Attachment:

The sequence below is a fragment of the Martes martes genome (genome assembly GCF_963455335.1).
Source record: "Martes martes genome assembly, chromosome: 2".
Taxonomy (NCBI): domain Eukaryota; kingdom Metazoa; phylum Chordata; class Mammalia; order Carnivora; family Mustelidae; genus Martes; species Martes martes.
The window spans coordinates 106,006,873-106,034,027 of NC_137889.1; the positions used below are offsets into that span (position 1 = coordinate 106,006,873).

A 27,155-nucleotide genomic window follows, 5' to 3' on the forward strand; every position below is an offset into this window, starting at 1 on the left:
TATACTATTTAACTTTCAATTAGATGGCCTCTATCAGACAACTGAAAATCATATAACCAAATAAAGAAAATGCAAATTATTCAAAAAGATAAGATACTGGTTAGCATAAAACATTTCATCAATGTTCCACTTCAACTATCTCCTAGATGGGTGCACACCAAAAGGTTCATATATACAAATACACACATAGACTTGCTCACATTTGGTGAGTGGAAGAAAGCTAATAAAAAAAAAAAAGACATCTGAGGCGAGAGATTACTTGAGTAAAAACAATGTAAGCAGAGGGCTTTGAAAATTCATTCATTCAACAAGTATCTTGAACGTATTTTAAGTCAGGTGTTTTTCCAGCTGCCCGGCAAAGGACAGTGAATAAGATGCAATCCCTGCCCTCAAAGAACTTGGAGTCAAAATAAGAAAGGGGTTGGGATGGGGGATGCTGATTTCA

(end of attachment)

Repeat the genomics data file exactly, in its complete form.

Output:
The sequence below is a fragment of the Martes martes genome (genome assembly GCF_963455335.1).
Source record: "Martes martes genome assembly, chromosome: 2".
Taxonomy (NCBI): domain Eukaryota; kingdom Metazoa; phylum Chordata; class Mammalia; order Carnivora; family Mustelidae; genus Martes; species Martes martes.
The window spans coordinates 106,006,873-106,034,027 of NC_137889.1; the positions used below are offsets into that span (position 1 = coordinate 106,006,873).

A 27,155-nucleotide genomic window follows, 5' to 3' on the forward strand; every position below is an offset into this window, starting at 1 on the left:
TATACTATTTAACTTTCAATTAGATGGCCTCTATCAGACAACTGAAAATCATATAACCAAATAAAGAAAATGCAAATTATTCAAAAAGATAAGATACTGGTTAGCATAAAACATTTCATCAATGTTCCACTTCAACTATCTCCTAGATGGGTGCACACCAAAAGGTTCATATATACAAATACACACATAGACTTGCTCACATTTGGTGAGTGGAAGAAAGCTAATAAAAAAAAAAAAGACATCTGAGGCGAGAGATTACTTGAGTAAAAACAATGTAAGCAGAGGGCTTTGAAAATTCATTCATTCAACAAGTATCTTGAACGTATTTTAAGTCAGGTGTTTTTCCAGCTGCCCGGCAAAGGACAGTGAATAAGATGCAATCCCTGCCCTCAAAGAACTTGGAGTCAAAATAAGAAAGGGGTTGGGATGGGGGATGCTGATTTCA